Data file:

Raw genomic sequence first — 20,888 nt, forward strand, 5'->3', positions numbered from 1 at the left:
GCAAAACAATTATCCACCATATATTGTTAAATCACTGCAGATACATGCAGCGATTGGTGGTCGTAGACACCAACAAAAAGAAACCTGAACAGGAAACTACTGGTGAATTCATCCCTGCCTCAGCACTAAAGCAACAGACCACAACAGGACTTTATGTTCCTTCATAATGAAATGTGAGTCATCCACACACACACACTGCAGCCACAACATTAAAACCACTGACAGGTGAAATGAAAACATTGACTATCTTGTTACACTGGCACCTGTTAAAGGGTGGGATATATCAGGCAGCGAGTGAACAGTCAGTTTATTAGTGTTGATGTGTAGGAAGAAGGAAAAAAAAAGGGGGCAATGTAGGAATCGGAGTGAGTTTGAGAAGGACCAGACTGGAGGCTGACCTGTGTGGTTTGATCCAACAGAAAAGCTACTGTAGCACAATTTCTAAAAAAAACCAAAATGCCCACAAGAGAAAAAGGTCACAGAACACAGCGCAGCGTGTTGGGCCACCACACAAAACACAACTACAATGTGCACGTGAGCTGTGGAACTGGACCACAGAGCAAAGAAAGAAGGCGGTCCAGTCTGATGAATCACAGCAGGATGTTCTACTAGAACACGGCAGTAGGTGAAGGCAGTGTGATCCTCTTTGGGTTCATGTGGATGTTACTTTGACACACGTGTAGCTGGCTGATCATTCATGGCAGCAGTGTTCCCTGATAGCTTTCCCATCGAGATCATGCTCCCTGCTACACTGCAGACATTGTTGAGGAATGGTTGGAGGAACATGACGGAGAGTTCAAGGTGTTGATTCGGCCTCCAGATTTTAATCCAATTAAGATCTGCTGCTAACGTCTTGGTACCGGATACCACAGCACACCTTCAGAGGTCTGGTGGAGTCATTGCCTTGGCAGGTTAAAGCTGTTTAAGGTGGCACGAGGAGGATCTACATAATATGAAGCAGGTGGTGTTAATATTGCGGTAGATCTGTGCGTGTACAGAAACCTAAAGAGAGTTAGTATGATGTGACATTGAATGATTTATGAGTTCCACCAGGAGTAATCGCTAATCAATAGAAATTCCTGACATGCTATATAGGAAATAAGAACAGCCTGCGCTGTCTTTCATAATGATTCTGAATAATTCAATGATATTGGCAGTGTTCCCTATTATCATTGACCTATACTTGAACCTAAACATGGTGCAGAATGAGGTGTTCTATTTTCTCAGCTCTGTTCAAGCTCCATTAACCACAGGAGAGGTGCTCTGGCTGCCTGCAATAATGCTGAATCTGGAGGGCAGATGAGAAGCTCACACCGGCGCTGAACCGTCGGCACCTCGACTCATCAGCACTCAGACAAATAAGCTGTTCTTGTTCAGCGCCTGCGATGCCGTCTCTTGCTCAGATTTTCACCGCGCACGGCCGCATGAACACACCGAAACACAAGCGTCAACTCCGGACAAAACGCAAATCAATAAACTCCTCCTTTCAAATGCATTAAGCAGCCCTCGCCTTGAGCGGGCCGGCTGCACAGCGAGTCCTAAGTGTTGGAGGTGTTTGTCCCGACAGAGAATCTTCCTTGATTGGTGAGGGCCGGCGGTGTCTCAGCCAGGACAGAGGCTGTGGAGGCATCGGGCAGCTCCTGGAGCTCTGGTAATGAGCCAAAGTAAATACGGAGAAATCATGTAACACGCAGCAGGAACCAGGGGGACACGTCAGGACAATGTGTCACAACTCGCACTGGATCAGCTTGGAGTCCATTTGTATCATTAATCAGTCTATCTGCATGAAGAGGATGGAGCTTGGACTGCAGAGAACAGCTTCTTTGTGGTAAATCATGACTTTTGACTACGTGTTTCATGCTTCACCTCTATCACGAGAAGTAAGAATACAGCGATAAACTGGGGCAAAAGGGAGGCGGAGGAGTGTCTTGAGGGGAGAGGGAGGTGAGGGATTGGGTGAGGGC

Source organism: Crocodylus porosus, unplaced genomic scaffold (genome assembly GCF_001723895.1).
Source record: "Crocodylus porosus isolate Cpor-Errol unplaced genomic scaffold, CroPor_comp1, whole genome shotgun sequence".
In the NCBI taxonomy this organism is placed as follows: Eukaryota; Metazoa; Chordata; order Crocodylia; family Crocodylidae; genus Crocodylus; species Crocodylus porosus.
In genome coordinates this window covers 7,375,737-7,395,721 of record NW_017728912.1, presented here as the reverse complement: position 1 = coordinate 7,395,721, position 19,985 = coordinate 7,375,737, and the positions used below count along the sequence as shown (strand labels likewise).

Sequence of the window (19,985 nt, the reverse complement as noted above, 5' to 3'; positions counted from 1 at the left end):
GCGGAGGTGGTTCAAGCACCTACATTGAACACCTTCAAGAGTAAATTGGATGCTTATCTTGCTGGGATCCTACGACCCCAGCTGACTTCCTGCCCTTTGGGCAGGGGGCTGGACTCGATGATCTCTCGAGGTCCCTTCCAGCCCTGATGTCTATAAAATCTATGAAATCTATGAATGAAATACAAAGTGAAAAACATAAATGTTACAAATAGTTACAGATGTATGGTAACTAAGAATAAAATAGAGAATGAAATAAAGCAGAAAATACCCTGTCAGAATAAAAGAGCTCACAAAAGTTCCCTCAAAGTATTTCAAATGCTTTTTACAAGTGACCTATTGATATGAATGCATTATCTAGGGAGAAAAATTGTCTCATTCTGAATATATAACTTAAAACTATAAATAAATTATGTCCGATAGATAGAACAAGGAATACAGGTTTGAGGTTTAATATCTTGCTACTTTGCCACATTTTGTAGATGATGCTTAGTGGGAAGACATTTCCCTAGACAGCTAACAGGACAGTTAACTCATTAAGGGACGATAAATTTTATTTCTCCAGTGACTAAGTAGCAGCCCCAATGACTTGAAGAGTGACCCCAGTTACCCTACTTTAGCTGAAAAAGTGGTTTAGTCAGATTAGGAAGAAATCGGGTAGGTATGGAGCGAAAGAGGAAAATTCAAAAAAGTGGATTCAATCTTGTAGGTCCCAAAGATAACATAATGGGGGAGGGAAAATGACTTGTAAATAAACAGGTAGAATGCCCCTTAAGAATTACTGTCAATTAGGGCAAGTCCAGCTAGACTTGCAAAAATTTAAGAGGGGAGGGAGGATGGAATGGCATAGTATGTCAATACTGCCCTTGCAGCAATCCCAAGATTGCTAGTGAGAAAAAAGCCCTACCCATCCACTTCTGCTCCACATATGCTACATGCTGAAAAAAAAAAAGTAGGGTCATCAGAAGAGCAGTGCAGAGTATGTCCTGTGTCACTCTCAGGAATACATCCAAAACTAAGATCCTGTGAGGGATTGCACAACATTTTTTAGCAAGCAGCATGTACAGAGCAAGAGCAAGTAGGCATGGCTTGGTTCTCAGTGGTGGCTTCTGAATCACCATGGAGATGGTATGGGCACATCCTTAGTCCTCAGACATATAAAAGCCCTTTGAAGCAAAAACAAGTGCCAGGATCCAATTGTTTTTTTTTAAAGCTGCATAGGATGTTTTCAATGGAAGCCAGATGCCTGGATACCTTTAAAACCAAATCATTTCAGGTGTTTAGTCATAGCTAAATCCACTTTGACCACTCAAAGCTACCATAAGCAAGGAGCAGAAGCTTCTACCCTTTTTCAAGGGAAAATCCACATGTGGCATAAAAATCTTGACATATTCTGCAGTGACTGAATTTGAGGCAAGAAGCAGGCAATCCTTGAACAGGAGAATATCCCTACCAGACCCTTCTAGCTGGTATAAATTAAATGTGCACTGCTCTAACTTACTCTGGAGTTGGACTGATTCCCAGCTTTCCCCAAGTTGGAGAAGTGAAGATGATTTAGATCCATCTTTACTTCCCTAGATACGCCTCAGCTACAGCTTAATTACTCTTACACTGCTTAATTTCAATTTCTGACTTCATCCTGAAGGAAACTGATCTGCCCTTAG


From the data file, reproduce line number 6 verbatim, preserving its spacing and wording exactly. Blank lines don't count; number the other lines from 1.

In genome coordinates this window covers 7,375,737-7,395,721 of record NW_017728912.1, presented here as the reverse complement: position 1 = coordinate 7,395,721, position 19,985 = coordinate 7,375,737, and the positions used below count along the sequence as shown (strand labels likewise).